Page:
Blockchain for Banking News

China’s central bank: don’t transform traditional payment systems using blockchain

People's Bank of China PBOC

Today the Digital Currency Research Institute’s Blockchain Research Group published a paper reviewing the current status of blockchain. The group is responsible for the People’s Bank of China (PBoC) central bank digital currency (CBDC), also known as DC/EP or the digital renminbi. The article reviews the pros and cons of blockchain and concludes that blockchain is not ready to be used in high volume payment systems.

While the DC/EP is not mentioned, it was previously implied the central bank would not use blockchain for its digital currency. Still, subsequently, there were conflicting statements about possible incorporation.

Yesterday Sweden’s central bank, Riksbank, announced it was testing a CBDC using the Corda blockchain. However, Corda is strictly not a blockchain but a distributed ledger technology (DLT) and does not replicate all transactions on every node.

The Chinese paper was written by key figures in the Institute, including its leader Mu Changchun. It concludes: “The blockchain at the cost of synchronous storage and co-calculation of a large amount of redundant data, sacrifices system processing efficiency and some of the customer’s privacy, and is not yet suitable for high-concurrency scenarios such as traditional retail payments.”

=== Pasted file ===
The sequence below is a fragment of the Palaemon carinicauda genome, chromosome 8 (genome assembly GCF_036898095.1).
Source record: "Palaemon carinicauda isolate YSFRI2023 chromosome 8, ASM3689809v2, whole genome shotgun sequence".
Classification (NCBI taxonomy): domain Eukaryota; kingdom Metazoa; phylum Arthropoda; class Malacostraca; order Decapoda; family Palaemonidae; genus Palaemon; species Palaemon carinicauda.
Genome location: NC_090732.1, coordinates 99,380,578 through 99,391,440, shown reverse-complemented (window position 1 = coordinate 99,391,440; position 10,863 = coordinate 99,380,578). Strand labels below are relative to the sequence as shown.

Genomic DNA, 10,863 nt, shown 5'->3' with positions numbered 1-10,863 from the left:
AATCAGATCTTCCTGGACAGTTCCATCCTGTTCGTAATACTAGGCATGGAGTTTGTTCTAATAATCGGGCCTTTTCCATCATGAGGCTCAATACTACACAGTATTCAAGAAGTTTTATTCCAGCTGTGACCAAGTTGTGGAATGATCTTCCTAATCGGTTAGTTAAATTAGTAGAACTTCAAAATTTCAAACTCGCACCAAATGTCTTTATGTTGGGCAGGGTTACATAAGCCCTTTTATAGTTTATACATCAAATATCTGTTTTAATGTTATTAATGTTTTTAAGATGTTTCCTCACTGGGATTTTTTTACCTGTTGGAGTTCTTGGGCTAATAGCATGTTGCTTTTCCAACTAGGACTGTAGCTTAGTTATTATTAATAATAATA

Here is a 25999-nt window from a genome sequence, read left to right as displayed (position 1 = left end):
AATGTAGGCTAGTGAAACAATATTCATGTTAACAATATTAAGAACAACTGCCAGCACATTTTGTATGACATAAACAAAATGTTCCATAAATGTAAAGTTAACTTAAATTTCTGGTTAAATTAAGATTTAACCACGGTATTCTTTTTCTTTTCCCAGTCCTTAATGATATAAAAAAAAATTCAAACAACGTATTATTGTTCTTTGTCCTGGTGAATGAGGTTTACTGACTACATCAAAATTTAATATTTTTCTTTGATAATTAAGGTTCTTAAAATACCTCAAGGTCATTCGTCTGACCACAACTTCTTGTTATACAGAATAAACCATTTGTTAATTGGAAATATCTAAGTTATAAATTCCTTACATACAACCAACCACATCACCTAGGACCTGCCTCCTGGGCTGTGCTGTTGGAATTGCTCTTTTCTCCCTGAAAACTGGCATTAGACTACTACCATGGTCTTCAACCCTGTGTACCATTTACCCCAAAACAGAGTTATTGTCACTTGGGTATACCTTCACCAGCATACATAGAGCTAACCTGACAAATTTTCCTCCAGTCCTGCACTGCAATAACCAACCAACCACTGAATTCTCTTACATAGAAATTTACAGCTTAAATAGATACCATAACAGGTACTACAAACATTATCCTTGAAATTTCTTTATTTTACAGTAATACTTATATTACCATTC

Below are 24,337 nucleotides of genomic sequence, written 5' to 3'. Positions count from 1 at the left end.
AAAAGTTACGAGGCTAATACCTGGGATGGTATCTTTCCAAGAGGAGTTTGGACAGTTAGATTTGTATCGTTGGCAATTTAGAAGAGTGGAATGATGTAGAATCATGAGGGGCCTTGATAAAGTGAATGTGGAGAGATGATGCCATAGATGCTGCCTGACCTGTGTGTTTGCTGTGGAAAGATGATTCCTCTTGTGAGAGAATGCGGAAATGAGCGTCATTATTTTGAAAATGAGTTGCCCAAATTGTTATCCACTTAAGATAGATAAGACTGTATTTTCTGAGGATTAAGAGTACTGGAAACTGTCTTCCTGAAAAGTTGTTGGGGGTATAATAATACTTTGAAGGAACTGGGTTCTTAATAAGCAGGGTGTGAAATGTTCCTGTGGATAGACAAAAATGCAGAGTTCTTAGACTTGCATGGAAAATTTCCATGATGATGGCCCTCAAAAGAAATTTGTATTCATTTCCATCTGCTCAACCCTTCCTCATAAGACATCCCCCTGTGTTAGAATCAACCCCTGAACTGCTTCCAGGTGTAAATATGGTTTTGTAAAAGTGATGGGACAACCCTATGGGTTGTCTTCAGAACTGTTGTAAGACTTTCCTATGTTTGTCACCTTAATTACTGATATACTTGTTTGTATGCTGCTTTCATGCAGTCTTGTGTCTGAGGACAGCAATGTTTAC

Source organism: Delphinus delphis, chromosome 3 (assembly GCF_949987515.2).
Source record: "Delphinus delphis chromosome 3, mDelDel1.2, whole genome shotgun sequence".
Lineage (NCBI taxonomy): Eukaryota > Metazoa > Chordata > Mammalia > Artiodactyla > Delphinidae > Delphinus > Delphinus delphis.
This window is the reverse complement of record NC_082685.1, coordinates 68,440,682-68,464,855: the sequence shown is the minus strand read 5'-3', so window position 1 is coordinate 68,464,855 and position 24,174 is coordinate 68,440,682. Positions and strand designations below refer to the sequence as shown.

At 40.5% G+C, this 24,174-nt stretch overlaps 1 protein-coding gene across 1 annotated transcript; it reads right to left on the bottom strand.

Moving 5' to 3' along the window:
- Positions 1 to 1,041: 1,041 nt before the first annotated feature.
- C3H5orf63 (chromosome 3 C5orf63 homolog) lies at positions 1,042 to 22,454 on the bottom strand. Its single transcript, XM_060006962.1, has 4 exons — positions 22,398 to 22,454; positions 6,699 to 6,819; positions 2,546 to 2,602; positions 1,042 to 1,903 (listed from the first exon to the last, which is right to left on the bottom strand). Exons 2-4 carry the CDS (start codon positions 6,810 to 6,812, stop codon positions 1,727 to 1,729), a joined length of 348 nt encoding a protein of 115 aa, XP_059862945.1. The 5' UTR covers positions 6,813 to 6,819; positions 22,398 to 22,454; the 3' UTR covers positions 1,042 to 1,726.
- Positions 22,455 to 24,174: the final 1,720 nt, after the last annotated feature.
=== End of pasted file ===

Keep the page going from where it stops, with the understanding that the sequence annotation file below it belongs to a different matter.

The central bank’s use for blockchain

However, the central bank believes that blockchain is better suited to lower concurrency requirements for settlement, trade finance and property rights transfer.

In terms of the central bank’s blockchain activities, it outlined three areas. First is as a thought leader and involvement in standard setting. It’s been involved with the Bank for International Settlements (BIS), the Financial Stability Board (FSB), ISO and ITU exploring standards. And it claims to have more blockchain patents than other central banks.

Second is the PBoC trade finance platform, also known as the Bay Area Trade Finance Blockchain. It currently supports supply chain financing, tax filing, rediscounting and international trade supervision. As of December 17, there were 38 banks involved and the business volume was RMB 87 billion ($12.37 billion). In just five months, the volumes almost tripled – up from $4.5 billion in early July.

And thirdly, the Institute referenced a digital bill trading platform produced in association with the Shanghai Stock Exchange, which had a successful pilot in early 2018.

The paper goes on to warn against both cryptocurrencies and vanity blockchain projects. It wants the blockchain industry to develop in an orderly fashion and to do that requires standards.